General Comment No. 7

Indicator Set 4: Data Collection Systems

General Comment No. 7 (para. 39) emphasises the need for relevant data on early childhood in the implementation strategies of States parties and in fulfilment of their reporting obligations under article 44 of the Convention on the Rights of the Child. Governments are required, under CRC article 4, to allocate resources for the collection of adequate qualitative and quantitative data that will allow the assessment of rights implementation in early childhood. Data collection systems must include information that evaluates all programmes and services delivered to young children, to find out how effective they are and what impact they are having. Responses to this indicator are therefore intended to address two issues. First, they are meant to assess the collection and analysis of qualitative and quantitative data related to rights implementation in early childhood:

  • Is such data being collected?
  • What quality of data is being collected?
  • Is the data being analysed and how?

Note that this data might be collected by the State party or through using indicator systems such as Multiple Indicator Cluster Surveys (MICS), Demographic Health Survey (DHS), the Early Development Instrument (EDI) or another appropriate system. Second, responses to this indicator aim to promote the development of good-quality holistic research into cognitive, social and emotional development of young children. They also promote the capacity to conduct such research. The research methods promoted by these indicators both elaborate and support the realisation of the rights of the young child, and they describe in particular the needs of marginalised groups of young children.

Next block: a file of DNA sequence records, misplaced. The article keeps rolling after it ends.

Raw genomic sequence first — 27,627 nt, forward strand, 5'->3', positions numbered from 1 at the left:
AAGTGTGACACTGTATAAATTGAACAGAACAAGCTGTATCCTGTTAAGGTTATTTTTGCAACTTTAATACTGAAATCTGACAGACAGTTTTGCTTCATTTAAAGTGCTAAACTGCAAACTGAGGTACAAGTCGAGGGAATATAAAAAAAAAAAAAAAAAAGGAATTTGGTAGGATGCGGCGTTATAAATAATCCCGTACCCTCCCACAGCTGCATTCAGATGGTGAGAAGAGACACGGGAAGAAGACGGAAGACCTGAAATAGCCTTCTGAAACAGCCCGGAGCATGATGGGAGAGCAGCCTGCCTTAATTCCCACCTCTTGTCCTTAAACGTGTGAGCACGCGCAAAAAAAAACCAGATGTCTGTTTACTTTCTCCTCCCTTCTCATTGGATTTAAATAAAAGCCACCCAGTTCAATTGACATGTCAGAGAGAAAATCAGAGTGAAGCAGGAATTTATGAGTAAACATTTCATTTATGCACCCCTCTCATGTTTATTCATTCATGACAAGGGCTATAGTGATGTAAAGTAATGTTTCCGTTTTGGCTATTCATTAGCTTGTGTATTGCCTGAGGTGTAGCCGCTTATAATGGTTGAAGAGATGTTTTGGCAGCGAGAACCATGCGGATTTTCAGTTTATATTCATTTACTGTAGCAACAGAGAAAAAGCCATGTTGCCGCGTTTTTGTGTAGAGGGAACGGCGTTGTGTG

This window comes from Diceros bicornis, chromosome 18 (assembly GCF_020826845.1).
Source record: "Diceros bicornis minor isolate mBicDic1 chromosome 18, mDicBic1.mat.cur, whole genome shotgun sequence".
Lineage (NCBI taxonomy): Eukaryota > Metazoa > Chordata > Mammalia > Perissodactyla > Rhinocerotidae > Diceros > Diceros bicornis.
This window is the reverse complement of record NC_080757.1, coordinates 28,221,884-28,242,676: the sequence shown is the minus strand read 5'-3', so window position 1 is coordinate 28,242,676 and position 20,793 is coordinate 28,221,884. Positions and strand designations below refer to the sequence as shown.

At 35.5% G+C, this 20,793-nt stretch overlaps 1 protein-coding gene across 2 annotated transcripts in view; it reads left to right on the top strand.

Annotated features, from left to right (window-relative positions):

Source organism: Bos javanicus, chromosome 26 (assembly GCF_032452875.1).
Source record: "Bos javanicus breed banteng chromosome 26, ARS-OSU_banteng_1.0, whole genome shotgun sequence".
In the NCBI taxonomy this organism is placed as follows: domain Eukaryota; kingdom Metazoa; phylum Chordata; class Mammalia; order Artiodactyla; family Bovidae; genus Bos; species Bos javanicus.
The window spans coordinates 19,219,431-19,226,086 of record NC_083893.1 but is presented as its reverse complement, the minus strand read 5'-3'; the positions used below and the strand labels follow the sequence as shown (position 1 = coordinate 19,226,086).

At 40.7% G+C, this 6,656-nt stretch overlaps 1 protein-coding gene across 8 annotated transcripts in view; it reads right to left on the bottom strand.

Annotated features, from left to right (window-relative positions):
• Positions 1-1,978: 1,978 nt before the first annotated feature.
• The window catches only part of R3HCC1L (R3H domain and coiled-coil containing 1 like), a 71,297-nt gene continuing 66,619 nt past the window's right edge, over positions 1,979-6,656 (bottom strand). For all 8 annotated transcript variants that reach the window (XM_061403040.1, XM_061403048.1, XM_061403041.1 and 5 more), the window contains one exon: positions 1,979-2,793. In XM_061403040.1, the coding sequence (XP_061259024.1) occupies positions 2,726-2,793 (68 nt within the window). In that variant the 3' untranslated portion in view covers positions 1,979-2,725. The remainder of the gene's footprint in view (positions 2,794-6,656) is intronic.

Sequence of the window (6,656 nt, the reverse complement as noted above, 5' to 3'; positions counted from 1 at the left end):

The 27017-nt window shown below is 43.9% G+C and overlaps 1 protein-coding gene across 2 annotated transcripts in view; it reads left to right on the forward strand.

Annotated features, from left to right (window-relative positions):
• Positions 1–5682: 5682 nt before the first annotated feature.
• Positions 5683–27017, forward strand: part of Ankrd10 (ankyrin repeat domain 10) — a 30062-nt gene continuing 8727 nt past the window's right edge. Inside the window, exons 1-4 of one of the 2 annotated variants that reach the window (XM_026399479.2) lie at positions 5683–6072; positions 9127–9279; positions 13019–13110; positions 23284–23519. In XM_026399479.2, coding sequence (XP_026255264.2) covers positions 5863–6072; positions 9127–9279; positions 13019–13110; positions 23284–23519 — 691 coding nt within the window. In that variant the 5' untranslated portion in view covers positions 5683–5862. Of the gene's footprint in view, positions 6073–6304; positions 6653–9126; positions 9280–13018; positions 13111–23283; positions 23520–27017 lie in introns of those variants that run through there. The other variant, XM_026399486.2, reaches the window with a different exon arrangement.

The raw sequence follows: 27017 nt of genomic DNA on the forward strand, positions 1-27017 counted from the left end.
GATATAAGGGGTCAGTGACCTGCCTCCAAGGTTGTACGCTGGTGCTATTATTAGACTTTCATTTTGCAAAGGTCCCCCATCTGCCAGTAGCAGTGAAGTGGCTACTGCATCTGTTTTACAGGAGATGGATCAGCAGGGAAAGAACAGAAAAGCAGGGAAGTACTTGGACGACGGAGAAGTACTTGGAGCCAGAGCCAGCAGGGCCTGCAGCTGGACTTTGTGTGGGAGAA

Key Question: With respect to articles 4 and 44 of the Convention on the Rights of the Child, what resources and measures are in place to ensure that your government develops and implements suitable data collection systems that can provide disaggregated analysis on the impact of services on the development of all young children across social groups? What resources and measures are in place to promote and support good-quality multidisciplinary research on issues affecting the development of these young children?